The woman’s innate desire to help people switched on. Even though instinct kept trying to push her back, away from what she should have known was danger, she couldn’t help herself from reaching out to someone who may be in need. The young man, if indeed high on a hard drug, may be lost or injured, and she had to help him.
“I said, ‘what’s so funny,’” the boy repeated. He sounded sweet, coy even, but there was an edge to his tone that sent an involuntary ripple of fear through the woman.
The woman stopped walking, and tried to pretend that she didn’t hear the menace resting beneath his words. “Do you need help?” The woman paused and added, “You aren’t dressed for hiking, and the trail is quite long.”
“I’m not hiking,” the boy explained and pushed away from the tree. “I was waiting for you, actually.” He advanced on the woman.
“Me?” The woman chuckled nervously. “Why were you waiting for me?” Her eyes flickered around her for an escape route. She knew she had to run, but she couldn’t turn away from the boy; she couldn’t make her feet take her away from him. New fear suddenly sliced through her mind, rooting her to where she stood, as if the boy had her entranced with fright.
“You have something I want. Something I need,” he crooned, a mere foot from her now.
“I do? What do you need from me?”
The boy stopped moving. A terrifying grin that never reached his icy black eyes, twisted his handsome face. “I need your life,” he said, too quietly.
The woman set her feet free and whirled around, running full speed back up the trail, feet beating the loose ground, heart pounding against her ribcage. To her horror, the boy materialized before her in the path, and she collided with him before she could slow herself down. The impact knocked her to the ground as if she had slammed into a brick wall.
Lying on the cold, damp ground dazed, but conscious, the woman saw the boy lean over her, his beautiful face too close to hers. Her warm, brown eyes frantically searched for a way to escape the terror she knew was planned for her. The boy’s lips were moving but she couldn’t understand him; she wondered if she had a concussion. She shook her head, scrambling to try to get back on her feet, knowing she had to run. She had to get away from this evil boy. Sound crept back into her ears just in time to hear his frightening question.
“What’s your greatest fear?” he asked as he pinned her to the ground with strong hands, thwarting any attempt to flee.
“This,” she thought, “this is my greatest fear.”
It was not, as it turned out, her greatest fear. Again, a leaded sense of immobility overtook her.
An uncomfortable buzzing filled her ears, as the boy’s awful, inky black eyes bore into her, captivating her. The sound overwhelmed every other sense, paralyzing her with a crippling pain in the front of her brain. To her horror, she found that she was incapable of looking away from him, as the mountain trail and cold fog disappeared around her. Then she found herself immersed in the actual nightmare that she feared most.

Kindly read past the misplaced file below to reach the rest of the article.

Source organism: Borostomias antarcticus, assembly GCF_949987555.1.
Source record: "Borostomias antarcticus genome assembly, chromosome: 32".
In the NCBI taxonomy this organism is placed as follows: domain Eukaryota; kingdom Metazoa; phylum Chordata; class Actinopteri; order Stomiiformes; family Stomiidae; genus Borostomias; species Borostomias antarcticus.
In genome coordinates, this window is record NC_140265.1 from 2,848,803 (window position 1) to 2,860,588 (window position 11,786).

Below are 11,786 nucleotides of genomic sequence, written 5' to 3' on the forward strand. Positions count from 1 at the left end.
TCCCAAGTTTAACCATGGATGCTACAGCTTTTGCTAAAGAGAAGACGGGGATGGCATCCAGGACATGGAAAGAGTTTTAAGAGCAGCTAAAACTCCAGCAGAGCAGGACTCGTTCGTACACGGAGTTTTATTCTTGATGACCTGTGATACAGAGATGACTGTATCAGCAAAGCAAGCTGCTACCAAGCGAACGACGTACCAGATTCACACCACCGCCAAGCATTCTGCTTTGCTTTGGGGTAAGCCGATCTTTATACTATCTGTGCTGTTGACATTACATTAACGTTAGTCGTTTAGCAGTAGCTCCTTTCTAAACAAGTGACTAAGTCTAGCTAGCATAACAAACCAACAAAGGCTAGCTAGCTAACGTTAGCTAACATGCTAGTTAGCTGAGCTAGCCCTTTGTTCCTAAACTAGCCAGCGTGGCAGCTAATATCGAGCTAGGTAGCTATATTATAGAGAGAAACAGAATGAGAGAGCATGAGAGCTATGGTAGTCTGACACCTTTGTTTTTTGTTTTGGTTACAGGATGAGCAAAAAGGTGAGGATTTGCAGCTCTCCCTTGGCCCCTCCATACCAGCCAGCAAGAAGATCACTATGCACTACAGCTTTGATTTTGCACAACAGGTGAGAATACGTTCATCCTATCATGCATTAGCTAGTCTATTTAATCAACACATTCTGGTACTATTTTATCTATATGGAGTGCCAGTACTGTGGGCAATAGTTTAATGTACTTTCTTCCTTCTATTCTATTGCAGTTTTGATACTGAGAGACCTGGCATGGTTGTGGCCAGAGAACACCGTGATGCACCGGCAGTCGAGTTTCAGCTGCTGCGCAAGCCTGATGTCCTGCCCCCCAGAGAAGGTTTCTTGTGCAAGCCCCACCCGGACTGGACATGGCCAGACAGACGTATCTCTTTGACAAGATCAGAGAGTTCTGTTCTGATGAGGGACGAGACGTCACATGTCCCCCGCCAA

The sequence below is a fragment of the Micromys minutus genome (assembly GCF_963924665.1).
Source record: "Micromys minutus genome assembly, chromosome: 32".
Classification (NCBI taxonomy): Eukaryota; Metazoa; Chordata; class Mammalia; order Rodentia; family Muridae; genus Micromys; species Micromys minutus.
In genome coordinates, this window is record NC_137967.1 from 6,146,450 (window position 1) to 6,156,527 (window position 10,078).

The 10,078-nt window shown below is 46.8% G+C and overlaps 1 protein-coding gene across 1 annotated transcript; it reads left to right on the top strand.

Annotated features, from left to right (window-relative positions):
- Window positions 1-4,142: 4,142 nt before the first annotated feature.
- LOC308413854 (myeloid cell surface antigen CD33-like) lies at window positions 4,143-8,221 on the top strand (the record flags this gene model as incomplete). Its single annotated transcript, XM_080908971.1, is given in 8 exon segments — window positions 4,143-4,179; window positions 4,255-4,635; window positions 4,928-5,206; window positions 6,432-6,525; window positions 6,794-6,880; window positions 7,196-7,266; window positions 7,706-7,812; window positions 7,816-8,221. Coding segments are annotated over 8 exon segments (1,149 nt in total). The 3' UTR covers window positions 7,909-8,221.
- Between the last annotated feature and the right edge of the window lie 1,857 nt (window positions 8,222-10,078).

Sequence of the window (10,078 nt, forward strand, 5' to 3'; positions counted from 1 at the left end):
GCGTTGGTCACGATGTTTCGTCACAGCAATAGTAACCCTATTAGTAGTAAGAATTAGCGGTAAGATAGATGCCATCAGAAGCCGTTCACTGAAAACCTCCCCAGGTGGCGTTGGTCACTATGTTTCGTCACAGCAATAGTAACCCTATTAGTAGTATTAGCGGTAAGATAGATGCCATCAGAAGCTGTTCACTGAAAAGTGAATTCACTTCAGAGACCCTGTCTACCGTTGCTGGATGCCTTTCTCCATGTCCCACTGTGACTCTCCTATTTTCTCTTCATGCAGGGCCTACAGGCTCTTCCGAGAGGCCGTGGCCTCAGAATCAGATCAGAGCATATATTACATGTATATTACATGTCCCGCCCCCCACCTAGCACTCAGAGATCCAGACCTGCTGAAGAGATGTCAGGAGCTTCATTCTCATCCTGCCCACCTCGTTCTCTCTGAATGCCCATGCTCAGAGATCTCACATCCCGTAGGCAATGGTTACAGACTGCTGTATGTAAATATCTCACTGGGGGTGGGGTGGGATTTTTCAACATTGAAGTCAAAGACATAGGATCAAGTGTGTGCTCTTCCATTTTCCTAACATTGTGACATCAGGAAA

The woman was suddenly walking to the front door of her home. Utter dread filled her soul as she put her hand out to open the door, knowing what waited for her. Her pounding heart seared as adrenaline poured into her chest, creating a strong need to run from the truth that waited on the other side of the door. She no longer remembered that she was lying on the damp ground in the mountains, but completely believed that she was home, in the middle of the night, answering the knock that every police spouse fears with their entire being.
When her shaking hand finally succeeded in opening her front door, two police officers stood before her with sympathetic, but strong, expressions on their grim faces. She whimpered; she knew what was coming next. This was her greatest fear.
The woman had dreamed this nightmare a thousand desolate nighttimes. She shook with the awful knowledge before the police officer even said the dreaded words, and she collapsed in a heap at their feet. In this, her greatest and most private fear, she learned that her beloved husband was killed in the line of duty, leaving her alone, lost in inconsolable grief.
She witnessed her worse fear come to life. She screamed and screamed and screamed, until her lungs emptied of air and life.

When the young woman he had pinned to the ground, stopped thrashing under his palms, the boy smiled greedily, lost in the reverie of killing, and sated by the life force he had stolen from her. As the blissful haze cleared, he looked into her lifeless eyes, and grimaced. The familiar, but always fleeting, sense of regret in his damaged conscience flared, then rapidly abated. As he stood up, he wondered, as he always did, what exactly her greatest fear had been. What terror had his Song brought forth from her mind to horrify her as she gave her life?
He spotted a blue Swiss Army knife lying next to the woman’s body and snapped it up with inhuman speed. It was an expensive model worth keeping. He turned it over and saw an engraved message: “To My Maria, so you will always be safe. All My Love, Manny”
“Isn’t that sweet,” he sneered, as he slipped the knife into his pocket. Then the handsome, young man vanished into the air.